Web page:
From the Tower of London to Guantanamo Bay
Author: Amanda L. Tyler
Publisher: Oxford University Press
ISBN: 0199856664
Category: Law
Page: 448
View: 5248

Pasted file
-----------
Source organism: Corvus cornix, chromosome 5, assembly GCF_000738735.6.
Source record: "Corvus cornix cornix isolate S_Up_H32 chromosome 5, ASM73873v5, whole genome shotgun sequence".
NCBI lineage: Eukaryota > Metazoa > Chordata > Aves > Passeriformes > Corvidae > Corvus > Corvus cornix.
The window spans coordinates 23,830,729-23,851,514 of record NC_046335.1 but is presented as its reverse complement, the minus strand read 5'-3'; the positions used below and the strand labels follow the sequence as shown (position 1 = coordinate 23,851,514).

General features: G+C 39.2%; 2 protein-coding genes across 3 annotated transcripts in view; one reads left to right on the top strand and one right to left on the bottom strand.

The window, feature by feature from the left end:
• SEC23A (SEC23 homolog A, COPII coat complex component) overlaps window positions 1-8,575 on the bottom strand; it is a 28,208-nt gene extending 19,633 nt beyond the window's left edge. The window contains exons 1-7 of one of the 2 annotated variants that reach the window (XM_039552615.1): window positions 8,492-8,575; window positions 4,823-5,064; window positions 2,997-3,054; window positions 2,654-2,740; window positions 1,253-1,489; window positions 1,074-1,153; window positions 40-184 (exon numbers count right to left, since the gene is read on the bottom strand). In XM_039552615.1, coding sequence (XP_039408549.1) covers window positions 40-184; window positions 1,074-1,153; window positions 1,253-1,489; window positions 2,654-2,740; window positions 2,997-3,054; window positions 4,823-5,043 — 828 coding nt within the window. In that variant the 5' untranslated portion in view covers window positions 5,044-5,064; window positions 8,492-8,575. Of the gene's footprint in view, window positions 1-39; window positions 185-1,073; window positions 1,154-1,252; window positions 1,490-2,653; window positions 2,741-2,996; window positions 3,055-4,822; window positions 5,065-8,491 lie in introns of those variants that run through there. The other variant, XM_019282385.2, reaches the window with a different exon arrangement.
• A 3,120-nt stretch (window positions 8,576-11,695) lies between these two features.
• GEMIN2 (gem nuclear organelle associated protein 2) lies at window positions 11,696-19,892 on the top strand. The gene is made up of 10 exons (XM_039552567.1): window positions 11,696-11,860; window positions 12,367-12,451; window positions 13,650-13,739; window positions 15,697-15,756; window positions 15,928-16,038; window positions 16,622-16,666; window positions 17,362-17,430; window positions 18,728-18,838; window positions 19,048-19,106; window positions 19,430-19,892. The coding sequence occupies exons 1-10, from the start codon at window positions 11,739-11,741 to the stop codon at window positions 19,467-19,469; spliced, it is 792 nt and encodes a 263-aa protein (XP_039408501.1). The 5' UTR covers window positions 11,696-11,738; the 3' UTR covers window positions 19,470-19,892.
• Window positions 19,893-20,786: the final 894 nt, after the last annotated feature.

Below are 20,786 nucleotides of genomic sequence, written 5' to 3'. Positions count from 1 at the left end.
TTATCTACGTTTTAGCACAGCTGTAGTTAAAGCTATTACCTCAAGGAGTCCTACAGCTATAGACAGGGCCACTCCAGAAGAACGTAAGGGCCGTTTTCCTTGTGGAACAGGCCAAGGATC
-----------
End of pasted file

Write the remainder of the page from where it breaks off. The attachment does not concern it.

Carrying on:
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Habeas Corpus in Wartime unearths and presents a comprehensive account of the legal and political history of habeas corpus in wartime in the Anglo-American legal tradition. The book begins by tracing the origins of the habeas privilege in English law, giving special attention to the English Habeas Corpus Act of 1679, which limited the scope of executive detention and used the machinery of the English courts to enforce its terms. It also explores the circumstances that led Parliament to invent the concept of suspension as a tool for setting aside the protections of the Habeas Corpus Act in wartime. Turning to the United States, the book highlights how the English suspension framework greatly influenced the development of early American habeas law before and after the American Revolution and during the Founding period, when the United States Constitution enshrined a habeas privilege in its Suspension Clause. The book then chronicles the story of the habeas privilege and suspension over the course of American history, giving special attention to the Civil War period. The final chapters explore how the challenges posed by modern warfare during the twentieth and twenty-first centuries have placed great strain on the previously well-settled understanding of the role of the habeas privilege and suspension in American constitutional law. Throughout, the book draws upon a wealth of original and heretofore untapped historical resources to shed light on the purpose and role of the Suspension Clause in the United States Constitution, revealing all along that many of the questions that arise today regarding the scope of executive power to arrest and detain in wartime are not new ones.